In the coming weeks, the Tigers will have to decide on a course of action regarding starter Matthew Boyd. That was the case last winter as well, but Boyd’s disastrous 2020 season puts the Detroit organization in a much less favorable position this time around.
Boyd was one of the most commonly-referenced trade candidates around the 2019 deadline and during the subsequent offseason. The rebuilding Tigers held firm on a lofty asking price for the controllable strikeout specialist and ultimately kept him in the fold. Unfortunately, Boyd struggled through an abysmal twelve starts in 2020, no doubt dealing a heavy blow to his trade value.
The southpaw pitched to a 6.71 ERA across 60.1 innings this past season. A fly-ball pitcher, Boyd has always been vulnerable to home runs, but the long balls spiked to an untenable level in 2020. Even more concerning, the swing-and-miss stuff that had made Boyd so appealing fell off substantially. His strikeout rate dropped from an elite level (30.2%) in 2019 to slightly below-average (22.1%) last year. Boyd still generated whiffs at a solid clip on a pitch-by-pitch basis, but his 238-strikeout 2019 season now looks more like an outlier than an indicator of an upward trend in performance.
With teams having to decide whether to tender contracts to arbitration-eligible players by December 2, the Tigers have to determine if Boyd can get back on track. Arbitration salaries are tougher than ever to project this offseason, but MLBTR’s Matt Swartz pegs Boyd for something in the $5.5MM – $7.8MM range. That’d be great value for a high-strikeout, mid-rotation workhorse. But it’s not an insignificant amount of money for a player with a career 5.08 ERA/4.75 FIP. If Detroit feels Boyd’s 2019 season was something of an aberration, the organization could look to move on.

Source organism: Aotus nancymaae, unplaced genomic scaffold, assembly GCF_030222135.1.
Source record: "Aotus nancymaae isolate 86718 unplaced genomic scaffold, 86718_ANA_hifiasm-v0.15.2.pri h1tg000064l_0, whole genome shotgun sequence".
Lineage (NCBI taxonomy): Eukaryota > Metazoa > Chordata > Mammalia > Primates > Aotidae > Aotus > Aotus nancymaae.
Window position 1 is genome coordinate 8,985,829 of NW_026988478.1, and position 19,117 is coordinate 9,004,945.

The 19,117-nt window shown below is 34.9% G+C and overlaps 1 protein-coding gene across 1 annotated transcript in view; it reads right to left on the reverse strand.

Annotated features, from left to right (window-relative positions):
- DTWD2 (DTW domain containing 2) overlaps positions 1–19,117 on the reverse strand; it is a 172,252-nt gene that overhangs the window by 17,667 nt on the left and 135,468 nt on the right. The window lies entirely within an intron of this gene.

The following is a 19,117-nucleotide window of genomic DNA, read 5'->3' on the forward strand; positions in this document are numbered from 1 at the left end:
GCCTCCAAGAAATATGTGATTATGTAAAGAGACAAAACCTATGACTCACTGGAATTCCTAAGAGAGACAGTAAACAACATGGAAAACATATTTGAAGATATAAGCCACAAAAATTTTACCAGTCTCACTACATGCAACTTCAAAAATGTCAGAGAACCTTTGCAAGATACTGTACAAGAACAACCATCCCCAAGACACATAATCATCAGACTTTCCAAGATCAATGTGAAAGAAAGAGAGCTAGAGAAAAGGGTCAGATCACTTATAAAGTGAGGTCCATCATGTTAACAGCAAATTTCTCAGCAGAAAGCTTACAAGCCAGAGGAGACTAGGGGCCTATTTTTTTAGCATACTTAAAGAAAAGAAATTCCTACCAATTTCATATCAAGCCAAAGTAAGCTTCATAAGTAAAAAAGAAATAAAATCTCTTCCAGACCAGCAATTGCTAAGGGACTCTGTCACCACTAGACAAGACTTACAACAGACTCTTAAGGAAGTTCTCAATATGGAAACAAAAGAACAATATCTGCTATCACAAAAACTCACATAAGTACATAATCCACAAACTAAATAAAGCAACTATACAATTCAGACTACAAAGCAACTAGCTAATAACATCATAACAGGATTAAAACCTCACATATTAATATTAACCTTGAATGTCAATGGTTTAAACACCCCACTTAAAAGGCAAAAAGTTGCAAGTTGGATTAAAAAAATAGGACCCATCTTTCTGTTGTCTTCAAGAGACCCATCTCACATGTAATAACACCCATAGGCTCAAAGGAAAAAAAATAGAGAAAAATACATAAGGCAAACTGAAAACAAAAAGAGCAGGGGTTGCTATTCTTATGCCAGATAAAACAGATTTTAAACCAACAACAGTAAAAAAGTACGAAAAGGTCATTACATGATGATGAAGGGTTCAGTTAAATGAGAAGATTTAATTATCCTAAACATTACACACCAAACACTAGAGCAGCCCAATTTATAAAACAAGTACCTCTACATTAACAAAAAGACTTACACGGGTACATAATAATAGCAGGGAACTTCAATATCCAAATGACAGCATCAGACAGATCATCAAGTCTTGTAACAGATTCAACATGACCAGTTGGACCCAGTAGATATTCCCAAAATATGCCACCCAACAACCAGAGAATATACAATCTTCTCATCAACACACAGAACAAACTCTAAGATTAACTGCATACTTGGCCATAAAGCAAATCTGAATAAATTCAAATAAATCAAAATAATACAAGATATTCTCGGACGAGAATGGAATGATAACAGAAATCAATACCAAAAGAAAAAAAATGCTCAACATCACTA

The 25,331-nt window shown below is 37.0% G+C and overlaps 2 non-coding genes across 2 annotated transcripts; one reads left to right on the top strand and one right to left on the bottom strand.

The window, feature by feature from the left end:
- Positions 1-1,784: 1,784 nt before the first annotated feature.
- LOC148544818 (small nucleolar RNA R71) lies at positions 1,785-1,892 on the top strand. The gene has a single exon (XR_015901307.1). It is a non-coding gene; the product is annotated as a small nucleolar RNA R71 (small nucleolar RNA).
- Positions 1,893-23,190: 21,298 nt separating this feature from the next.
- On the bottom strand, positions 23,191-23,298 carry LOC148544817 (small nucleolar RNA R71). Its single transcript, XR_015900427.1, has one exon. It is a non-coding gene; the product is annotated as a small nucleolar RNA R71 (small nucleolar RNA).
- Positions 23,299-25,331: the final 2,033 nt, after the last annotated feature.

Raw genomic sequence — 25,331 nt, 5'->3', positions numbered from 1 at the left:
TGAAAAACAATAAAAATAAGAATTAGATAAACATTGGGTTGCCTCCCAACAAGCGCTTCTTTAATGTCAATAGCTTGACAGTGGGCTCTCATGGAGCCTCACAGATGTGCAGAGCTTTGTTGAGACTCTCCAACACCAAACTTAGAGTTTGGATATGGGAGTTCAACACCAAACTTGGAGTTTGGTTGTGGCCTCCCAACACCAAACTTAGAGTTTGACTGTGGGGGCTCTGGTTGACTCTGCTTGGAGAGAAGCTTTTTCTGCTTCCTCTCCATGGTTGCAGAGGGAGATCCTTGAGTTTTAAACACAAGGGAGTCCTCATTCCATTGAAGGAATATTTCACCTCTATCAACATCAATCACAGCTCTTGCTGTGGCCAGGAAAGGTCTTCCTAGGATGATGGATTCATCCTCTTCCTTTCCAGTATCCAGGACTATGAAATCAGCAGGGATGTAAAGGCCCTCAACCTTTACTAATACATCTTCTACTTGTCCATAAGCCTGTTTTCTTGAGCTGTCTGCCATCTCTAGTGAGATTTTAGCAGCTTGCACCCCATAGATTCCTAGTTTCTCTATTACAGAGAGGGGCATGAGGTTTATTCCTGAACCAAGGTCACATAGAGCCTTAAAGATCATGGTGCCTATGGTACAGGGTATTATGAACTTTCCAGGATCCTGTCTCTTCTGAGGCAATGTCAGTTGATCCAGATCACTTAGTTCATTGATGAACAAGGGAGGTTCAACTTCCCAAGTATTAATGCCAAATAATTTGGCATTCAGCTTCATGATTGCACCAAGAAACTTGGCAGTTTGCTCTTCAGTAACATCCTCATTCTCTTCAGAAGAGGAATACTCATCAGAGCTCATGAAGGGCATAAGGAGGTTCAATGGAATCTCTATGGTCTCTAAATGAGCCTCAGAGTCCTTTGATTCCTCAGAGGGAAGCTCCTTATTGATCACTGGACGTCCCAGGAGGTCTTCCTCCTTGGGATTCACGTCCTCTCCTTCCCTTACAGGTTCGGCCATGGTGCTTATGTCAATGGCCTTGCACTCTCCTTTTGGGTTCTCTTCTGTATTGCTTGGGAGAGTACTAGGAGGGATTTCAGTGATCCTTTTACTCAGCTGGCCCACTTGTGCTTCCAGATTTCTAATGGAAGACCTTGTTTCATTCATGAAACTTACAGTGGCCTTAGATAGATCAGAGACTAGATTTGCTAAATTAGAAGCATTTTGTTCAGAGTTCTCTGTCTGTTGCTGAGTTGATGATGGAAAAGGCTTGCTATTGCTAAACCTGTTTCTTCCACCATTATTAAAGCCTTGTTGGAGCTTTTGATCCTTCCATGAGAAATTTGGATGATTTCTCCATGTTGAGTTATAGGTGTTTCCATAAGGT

That could still take the form of a trade. Surely, the Tigers wouldn’t recoup anything close to what they would’ve received six months ago. It’s easy to envision other teams having interest in buying low, though. Boyd’s still only 29 years old (30 in February). He comes with another season of arbitration-eligibility beyond 2021, so there’s some long-term contractual upside if he figures things out. Notably, Boyd’s velocity and spin rates weren’t marginally different in 2020 than they were in 2019, so it’d be easy to hope for a rebound.
Robbie Ray, another high-strikeout southpaw who endured a similarly miserable 2020 season, could be an instructive case. Ray signed a one-year, $8MM deal with the Blue Jays shortly after entering free agency. Which one of Boyd or Ray one would rather have on their team is debatable, but that $8MM mark might be an approximate figure for Boyd’s current market value. That’s right around the high-end range of Boyd’s arbitration projection, making this an interesting dilemma for the Tigers.